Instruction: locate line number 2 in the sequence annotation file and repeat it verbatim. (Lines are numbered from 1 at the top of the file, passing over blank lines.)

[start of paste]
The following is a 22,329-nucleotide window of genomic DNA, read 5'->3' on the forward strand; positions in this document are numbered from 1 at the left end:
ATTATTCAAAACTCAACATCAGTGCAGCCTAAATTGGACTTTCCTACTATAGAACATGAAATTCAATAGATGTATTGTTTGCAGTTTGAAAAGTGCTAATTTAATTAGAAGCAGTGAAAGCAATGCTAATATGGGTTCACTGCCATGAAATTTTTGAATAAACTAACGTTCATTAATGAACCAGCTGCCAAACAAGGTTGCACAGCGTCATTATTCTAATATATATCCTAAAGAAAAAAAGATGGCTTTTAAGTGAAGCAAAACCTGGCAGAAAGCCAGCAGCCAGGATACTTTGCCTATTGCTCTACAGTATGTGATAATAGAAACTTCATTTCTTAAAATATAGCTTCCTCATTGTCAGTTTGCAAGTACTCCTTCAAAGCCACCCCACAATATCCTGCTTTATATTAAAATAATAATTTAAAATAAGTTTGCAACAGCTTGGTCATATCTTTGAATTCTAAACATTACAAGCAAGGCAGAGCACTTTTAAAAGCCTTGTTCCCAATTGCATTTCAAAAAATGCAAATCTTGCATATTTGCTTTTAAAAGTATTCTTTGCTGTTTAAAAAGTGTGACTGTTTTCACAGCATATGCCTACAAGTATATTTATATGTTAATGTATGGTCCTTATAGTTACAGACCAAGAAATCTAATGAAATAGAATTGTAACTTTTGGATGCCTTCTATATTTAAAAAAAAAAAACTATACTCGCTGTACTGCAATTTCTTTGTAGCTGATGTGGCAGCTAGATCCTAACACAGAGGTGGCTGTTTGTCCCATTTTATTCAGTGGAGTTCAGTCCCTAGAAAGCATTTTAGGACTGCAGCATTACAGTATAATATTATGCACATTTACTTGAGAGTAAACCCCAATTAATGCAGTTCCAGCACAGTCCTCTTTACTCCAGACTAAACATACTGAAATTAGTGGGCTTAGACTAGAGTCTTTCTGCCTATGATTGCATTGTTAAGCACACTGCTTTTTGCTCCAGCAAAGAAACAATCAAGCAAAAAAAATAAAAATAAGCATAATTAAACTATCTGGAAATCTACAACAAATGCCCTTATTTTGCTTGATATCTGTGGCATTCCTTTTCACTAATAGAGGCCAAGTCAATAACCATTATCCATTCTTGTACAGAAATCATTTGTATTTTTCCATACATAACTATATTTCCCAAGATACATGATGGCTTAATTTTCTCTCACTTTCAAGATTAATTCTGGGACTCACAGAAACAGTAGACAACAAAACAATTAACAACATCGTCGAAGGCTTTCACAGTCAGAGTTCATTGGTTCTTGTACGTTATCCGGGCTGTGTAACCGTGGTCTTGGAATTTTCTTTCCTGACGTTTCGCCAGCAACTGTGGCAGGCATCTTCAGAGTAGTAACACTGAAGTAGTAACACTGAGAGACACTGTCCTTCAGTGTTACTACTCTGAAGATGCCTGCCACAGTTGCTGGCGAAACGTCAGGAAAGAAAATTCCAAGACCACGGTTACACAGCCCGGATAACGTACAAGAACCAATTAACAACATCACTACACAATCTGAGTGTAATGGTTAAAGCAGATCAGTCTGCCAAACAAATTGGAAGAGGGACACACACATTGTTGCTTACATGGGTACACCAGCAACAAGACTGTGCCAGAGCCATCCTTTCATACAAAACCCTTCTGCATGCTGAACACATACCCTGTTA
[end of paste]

ATTATTCAAAACTCAACATCAGTGCAGCCTAAATTGGACTTTCCTACTATAGAACATGAAATTCAATAGATGTATTGTTTGCAGTTTGAAAAGTGCTAATTTAATTAGAAGCAGTGAAAGCAATGCTAATATGGGTTCACTGCCATGAAATTTTTGAATAAACTAACGTTCATTAATGAACCAGCTGCCAAACAAGGTTGCACAGCGTCATTATTCTAATATATATCCTAAAGAAAAAAAGATGGCTTTTAAGTGAAGCAAAACCTGGCAGAAAGCCAGCAGCCAGGATACTTTGCCTATTGCTCTACAGTATGTGATAATAGAAACTTCATTTCTTAAAATATAGCTTCCTCATTGTCAGTTTGCAAGTACTCCTTCAAAGCCACCCCACAATATCCTGCTTTATATTAAAATAATAATTTAAAATAAGTTTGCAACAGCTTGGTCATATCTTTGAATTCTAAACATTACAAGCAAGGCAGAGCACTTTTAAAAGCCTTGTTCCCAATTGCATTTCAAAAAATGCAAATCTTGCATATTTGCTTTTAAAAGTATTCTTTGCTGTTTAAAAAGTGTGACTGTTTTCACAGCATATGCCTACAAGTATATTTATATGTTAATGTATGGTCCTTATAGTTACAGACCAAGAAATCTAATGAAATAGAATTGTAACTTTTGGATGCCTTCTATATTTAAAAAAAAAAAACTATACTCGCTGTACTGCAATTTCTTTGTAGCTGATGTGGCAGCTAGATCCTAACACAGAGGTGGCTGTTTGTCCCATTTTATTCAGTGGAGTTCAGTCCCTAGAAAGCATTTTAGGACTGCAGCATTACAGTATAATATTATGCACATTTACTTGAGAGTAAACCCCAATTAATGCAGTTCCAGCACAGTCCTCTTTACTCCAGACTAAACATACTGAAATTAGTGGGCTTAGACTAGAGTCTTTCTGCCTATGATTGCATTGTTAAGCACACTGCTTTTTGCTCCAGCAAAGAAACAATCAAGCAAAAAAAATAAAAATAAGCATAATTAAACTATCTGGAAATCTACAACAAATGCCCTTATTTTGCTTGATATCTGTGGCATTCCTTTTCACTAATAGAGGCCAAGTCAATAACCATTATCCATTCTTGTACAGAAATCATTTGTATTTTTCCATACATAACTATATTTCCCAAGATACATGATGGCTTAATTTTCTCTCACTTTCAAGATTAATTCTGGGACTCACAGAAACAGTAGACAACAAAACAATTAACAACATCGTCGAAGGCTTTCACAGTCAGAGTTCATTGGTTCTTGTACGTTATCCGGGCTGTGTAACCGTGGTCTTGGAATTTTCTTTCCTGACGTTTCGCCAGCAACTGTGGCAGGCATCTTCAGAGTAGTAACACTGAAGTAGTAACACTGAGAGACACTGTCCTTCAGTGTTACTACTCTGAAGATGCCTGCCACAGTTGCTGGCGAAACGTCAGGAAAGAAAATTCCAAGACCACGGTTACACAGCCCGGATAACGTACAAGAACCAATTAACAACATCACTACACAATCTGAGTGTAATGGTTAAAGCAGATCAGTCTGCCAAACAAATTGGAAGAGGGACACACACATTGTTGCTTACATGGGTACACCAGCAACAAGACTGTGCCAGAGCCATCCTTTCATACAAAACCCTTCTGCATGCTGAACACATACCCTGTTA